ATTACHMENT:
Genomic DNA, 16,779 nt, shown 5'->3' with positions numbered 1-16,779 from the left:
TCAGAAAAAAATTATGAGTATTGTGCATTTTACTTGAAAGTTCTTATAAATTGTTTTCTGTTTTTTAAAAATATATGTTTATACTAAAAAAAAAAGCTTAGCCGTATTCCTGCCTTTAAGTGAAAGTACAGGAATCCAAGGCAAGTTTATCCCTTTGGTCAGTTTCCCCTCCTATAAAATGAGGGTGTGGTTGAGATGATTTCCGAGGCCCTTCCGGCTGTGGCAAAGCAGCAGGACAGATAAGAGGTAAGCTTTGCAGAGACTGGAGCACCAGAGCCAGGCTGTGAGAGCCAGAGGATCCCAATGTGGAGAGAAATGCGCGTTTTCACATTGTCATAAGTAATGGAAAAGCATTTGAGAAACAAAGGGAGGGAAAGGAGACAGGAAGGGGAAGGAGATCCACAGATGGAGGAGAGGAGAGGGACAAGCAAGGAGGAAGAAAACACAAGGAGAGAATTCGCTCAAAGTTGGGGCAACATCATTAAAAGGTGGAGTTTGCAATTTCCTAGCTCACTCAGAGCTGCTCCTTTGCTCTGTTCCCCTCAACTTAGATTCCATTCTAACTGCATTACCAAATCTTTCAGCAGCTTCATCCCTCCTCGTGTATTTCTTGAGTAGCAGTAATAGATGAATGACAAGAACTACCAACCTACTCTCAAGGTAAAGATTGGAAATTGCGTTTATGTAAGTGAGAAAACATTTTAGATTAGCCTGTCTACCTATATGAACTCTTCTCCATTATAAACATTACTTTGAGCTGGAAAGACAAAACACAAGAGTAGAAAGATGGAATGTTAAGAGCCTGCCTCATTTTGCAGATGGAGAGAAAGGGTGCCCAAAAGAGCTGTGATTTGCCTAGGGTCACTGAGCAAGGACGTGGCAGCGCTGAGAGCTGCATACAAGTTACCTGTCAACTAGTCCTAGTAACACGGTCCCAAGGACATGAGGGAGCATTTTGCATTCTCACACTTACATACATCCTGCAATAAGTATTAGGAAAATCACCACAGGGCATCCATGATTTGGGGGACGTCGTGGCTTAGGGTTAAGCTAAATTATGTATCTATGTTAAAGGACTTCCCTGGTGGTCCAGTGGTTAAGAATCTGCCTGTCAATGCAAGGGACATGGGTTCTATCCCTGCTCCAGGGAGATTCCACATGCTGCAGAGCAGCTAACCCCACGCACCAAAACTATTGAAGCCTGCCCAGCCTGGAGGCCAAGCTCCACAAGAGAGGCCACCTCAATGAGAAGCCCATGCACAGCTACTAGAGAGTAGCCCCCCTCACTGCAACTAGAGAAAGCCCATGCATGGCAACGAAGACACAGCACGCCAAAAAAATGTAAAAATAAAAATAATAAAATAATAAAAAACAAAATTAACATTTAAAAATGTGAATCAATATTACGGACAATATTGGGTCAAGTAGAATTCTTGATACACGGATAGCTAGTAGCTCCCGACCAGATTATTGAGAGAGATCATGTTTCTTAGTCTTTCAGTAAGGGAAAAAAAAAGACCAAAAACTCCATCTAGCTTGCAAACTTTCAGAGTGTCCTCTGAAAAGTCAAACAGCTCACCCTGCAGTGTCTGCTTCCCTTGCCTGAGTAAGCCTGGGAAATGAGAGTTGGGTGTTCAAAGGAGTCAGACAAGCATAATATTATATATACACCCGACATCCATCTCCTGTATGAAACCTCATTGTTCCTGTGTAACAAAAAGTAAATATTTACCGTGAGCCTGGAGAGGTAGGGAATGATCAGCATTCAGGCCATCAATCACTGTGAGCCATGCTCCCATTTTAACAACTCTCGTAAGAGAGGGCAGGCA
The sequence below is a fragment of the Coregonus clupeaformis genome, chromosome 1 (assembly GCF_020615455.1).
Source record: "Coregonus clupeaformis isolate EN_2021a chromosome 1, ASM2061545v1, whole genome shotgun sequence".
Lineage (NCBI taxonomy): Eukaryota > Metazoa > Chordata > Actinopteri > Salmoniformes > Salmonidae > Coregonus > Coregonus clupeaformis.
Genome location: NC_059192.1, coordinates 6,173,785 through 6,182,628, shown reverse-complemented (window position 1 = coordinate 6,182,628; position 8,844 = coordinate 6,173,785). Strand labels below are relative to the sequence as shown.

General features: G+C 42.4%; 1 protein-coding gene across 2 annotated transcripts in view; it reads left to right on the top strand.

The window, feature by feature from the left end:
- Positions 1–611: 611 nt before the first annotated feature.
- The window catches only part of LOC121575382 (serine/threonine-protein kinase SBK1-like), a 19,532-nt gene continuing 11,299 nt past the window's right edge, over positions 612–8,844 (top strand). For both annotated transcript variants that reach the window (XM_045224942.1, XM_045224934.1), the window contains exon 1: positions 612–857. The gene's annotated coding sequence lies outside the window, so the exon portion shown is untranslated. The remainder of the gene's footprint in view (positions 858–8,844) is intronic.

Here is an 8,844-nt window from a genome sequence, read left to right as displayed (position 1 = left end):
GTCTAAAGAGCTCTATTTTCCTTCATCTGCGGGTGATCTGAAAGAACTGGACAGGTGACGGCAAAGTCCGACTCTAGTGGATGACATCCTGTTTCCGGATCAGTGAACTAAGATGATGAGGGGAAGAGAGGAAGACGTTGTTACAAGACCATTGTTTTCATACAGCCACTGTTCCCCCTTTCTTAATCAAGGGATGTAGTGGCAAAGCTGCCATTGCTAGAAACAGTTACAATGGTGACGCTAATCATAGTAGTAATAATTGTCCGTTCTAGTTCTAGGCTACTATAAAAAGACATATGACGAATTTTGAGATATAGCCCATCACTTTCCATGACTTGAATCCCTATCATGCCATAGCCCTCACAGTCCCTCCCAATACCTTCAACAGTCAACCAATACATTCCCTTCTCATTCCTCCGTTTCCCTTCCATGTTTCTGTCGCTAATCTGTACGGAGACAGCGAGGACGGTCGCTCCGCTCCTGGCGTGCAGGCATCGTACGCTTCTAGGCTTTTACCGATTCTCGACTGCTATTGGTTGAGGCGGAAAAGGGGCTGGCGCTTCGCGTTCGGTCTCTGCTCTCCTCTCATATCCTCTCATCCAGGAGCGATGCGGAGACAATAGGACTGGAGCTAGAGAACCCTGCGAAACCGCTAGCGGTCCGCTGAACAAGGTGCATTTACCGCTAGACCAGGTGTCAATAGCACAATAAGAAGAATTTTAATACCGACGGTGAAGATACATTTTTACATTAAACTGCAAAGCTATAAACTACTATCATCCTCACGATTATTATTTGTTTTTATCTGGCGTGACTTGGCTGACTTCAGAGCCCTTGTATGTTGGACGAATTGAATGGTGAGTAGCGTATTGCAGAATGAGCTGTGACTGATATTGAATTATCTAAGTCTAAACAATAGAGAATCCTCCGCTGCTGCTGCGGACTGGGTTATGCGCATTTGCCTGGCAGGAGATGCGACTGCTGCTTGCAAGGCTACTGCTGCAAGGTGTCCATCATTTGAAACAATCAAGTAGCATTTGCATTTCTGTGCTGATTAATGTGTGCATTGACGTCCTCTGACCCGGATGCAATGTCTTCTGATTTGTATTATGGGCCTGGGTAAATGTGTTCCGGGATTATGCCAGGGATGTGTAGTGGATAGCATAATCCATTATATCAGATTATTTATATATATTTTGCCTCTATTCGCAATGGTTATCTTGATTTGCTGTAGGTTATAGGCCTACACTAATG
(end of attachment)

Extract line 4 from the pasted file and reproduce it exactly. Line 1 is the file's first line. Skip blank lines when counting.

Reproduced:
Source record: "Coregonus clupeaformis isolate EN_2021a chromosome 1, ASM2061545v1, whole genome shotgun sequence".